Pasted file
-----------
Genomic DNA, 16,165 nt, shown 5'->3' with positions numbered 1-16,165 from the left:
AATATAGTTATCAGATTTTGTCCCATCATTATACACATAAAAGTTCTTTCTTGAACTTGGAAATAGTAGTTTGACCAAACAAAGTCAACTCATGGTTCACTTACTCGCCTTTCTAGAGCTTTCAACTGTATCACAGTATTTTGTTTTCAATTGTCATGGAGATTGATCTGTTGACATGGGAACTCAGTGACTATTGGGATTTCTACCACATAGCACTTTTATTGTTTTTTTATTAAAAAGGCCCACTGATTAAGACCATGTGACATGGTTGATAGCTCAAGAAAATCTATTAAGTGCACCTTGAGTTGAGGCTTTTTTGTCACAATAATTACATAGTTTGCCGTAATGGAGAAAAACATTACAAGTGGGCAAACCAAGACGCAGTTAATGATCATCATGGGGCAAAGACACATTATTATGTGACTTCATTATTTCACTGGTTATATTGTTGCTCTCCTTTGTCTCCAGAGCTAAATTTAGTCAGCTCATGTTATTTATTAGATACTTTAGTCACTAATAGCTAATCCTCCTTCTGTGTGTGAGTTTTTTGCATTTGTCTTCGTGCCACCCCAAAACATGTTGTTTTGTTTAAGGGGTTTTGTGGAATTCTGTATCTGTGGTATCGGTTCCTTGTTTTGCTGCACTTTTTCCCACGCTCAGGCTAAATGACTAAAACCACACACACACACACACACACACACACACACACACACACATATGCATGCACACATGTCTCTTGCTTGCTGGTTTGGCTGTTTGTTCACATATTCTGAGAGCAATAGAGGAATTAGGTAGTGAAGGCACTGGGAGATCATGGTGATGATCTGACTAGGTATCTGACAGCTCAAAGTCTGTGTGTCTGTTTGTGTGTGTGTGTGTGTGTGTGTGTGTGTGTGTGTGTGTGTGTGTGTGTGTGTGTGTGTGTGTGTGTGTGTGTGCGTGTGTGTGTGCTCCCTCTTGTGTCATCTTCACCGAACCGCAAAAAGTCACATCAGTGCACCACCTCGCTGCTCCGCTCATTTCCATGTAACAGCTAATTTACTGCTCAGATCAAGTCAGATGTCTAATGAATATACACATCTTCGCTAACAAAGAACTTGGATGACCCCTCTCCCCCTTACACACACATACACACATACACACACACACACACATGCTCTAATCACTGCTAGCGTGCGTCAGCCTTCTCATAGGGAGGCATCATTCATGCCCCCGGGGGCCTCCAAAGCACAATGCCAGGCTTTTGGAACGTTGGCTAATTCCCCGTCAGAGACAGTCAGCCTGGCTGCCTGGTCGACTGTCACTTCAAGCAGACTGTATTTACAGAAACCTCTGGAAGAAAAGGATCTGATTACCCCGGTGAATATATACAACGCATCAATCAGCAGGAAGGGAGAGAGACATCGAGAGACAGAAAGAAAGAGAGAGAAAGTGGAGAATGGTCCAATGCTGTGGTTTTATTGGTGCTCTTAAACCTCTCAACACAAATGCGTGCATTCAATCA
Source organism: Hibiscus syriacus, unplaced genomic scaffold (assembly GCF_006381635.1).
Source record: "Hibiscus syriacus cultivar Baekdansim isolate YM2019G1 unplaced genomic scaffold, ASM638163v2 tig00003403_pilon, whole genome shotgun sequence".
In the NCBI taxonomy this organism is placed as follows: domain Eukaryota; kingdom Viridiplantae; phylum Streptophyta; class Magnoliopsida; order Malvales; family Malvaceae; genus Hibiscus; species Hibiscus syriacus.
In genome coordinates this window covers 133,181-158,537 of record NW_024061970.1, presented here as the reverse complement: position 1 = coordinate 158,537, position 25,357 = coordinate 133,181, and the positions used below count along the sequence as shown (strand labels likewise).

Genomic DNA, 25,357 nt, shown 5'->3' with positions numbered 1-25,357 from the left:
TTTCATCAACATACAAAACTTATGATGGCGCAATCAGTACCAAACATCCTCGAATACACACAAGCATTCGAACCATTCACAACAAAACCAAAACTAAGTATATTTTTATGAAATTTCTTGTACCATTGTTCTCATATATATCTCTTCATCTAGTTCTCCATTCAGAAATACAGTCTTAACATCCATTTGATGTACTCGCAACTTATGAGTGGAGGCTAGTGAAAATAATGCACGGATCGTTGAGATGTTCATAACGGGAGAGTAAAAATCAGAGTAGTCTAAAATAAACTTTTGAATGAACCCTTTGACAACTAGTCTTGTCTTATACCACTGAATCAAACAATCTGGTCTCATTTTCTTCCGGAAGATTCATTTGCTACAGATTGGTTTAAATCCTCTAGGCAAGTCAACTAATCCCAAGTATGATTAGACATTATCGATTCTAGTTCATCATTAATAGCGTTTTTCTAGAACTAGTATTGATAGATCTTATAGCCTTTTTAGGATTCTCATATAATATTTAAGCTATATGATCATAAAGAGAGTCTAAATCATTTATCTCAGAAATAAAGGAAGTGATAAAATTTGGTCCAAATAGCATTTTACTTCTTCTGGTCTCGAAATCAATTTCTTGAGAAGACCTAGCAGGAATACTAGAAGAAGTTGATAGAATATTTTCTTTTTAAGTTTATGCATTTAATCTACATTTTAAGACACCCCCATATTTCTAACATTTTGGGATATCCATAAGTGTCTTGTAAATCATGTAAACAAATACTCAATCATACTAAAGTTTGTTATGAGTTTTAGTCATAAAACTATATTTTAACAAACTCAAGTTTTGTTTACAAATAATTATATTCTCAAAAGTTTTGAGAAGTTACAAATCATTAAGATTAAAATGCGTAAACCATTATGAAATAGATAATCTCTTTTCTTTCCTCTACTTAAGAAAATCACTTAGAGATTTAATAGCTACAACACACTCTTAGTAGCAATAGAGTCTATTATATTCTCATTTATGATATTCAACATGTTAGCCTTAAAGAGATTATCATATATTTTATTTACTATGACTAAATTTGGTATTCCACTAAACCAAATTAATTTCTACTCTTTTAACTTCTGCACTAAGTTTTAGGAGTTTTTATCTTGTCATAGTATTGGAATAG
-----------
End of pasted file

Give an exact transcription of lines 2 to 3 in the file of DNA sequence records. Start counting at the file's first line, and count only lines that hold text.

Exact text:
AATATAGTTATCAGATTTTGTCCCATCATTATACACATAAAAGTTCTTTCTTGAACTTGGAAATAGTAGTTTGACCAAACAAAGTCAACTCATGGTTCACTTACTCGCCTTTCTAGAGCTTTCAACTGTATCACAGTATTTTGTTTTCAATTGTCATGGAGATTGATCTGTTGACATGGGAACTCAGTGACTATTGGGATTTCTACCACATAGCACTTTTATTGTTTTTTTATTAAAAAGGCCCACTGATTAAGACCATGTGACATGGTTGATAGCTCAAGAAAATCTATTAAGTGCACCTTGAGTTGAGGCTTTTTTGTCACAATAATTACATAGTTTGCCGTAATGGAGAAAAACATTACAAGTGGGCAAACCAAGACGCAGTTAATGATCATCATGGGGCAAAGACACATTATTATGTGACTTCATTATTTCACTGGTTATATTGTTGCTCTCCTTTGTCTCCAGAGCTAAATTTAGTCAGCTCATGTTATTTATTAGATACTTTAGTCACTAATAGCTAATCCTCCTTCTGTGTGTGAGTTTTTTGCATTTGTCTTCGTGCCACCCCAAAACATGTTGTTTTGTTTAAGGGGTTTTGTGGAATTCTGTATCTGTGGTATCGGTTCCTTGTTTTGCTGCACTTTTTCCCACGCTCAGGCTAAATGACTAAAACCACACACACACACACACACACACACACACACACACACACATATGCATGCACACATGTCTCTTGCTTGCTGGTTTGGCTGTTTGTTCACATATTCTGAGAGCAATAGAGGAATTAGGTAGTGAAGGCACTGGGAGATCATGGTGATGATCTGACTAGGTATCTGACAGCTCAAAGTCTGTGTGTCTGTTTGTGTGTGTGTGTGTGTGTGTGTGTGTGTGTGTGTGTGTGTGTGTGTGTGTGTGTGTGTGTGTGTGTGTGTGTGCGTGTGTGTGTGCTCCCTCTTGTGTCATCTTCACCGAACCGCAAAAAGTCACATCAGTGCACCACCTCGCTGCTCCGCTCATTTCCATGTAACAGCTAATTTACTGCTCAGATCAAGTCAGATGTCTAATGAATATACACATCTTCGCTAACAAAGAACTTGGATGACCCCTCTCCCCCTTACACACACATACACACATACACACACACACACACATGCTCTAATCACTGCTAGCGTGCGTCAGCCTTCTCATAGGGAGGCATCATTCATGCCCCCGGGGGCCTCCAAAGCACAATGCCAGGCTTTTGGAACGTTGGCTAATTCCCCGTCAGAGACAGTCAGCCTGGCTGCCTGGTCGACTGTCACTTCAAGCAGACTGTATTTACAGAAACCTCTGGAAGAAAAGGATCTGATTACCCCGGTGAATATATACAACGCATCAATCAGCAGGAAGGGAGAGAGACATCGAGAGACAGAAAGAAAGAGAGAGAAAGTGGAGAATGGTCCAATGCTGTGGTTTTATTGGTGCTCTTAAACCTCTCAACACAAATGCGTGCATTCAATCA
Source organism: Hibiscus syriacus, unplaced genomic scaffold (assembly GCF_006381635.1).